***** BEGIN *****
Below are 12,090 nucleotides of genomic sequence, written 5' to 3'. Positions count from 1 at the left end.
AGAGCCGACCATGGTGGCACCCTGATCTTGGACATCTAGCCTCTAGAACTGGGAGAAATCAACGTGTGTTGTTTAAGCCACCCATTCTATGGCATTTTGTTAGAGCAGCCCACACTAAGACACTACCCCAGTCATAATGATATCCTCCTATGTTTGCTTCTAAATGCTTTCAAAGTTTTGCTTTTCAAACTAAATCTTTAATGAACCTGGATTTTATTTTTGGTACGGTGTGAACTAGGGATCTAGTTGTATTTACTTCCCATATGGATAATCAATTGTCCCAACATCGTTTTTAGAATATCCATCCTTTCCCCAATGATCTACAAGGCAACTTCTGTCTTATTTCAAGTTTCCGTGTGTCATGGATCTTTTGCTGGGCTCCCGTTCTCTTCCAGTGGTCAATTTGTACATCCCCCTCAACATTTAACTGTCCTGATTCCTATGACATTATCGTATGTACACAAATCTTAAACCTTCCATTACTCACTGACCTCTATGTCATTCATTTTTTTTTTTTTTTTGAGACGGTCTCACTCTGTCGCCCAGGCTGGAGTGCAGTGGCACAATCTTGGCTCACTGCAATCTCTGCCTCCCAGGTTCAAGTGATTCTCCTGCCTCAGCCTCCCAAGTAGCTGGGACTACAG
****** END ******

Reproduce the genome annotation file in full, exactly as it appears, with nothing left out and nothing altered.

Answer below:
Below are 12,090 nucleotides of genomic sequence, written 5' to 3'. Positions count from 1 at the left end.
AGAGCCGACCATGGTGGCACCCTGATCTTGGACATCTAGCCTCTAGAACTGGGAGAAATCAACGTGTGTTGTTTAAGCCACCCATTCTATGGCATTTTGTTAGAGCAGCCCACACTAAGACACTACCCCAGTCATAATGATATCCTCCTATGTTTGCTTCTAAATGCTTTCAAAGTTTTGCTTTTCAAACTAAATCTTTAATGAACCTGGATTTTATTTTTGGTACGGTGTGAACTAGGGATCTAGTTGTATTTACTTCCCATATGGATAATCAATTGTCCCAACATCGTTTTTAGAATATCCATCCTTTCCCCAATGATCTACAAGGCAACTTCTGTCTTATTTCAAGTTTCCGTGTGTCATGGATCTTTTGCTGGGCTCCCGTTCTCTTCCAGTGGTCAATTTGTACATCCCCCTCAACATTTAACTGTCCTGATTCCTATGACATTATCGTATGTACACAAATCTTAAACCTTCCATTACTCACTGACCTCTATGTCATTCATTTTTTTTTTTTTTTTGAGACGGTCTCACTCTGTCGCCCAGGCTGGAGTGCAGTGGCACAATCTTGGCTCACTGCAATCTCTGCCTCCCAGGTTCAAGTGATTCTCCTGCCTCAGCCTCCCAAGTAGCTGGGACTACAG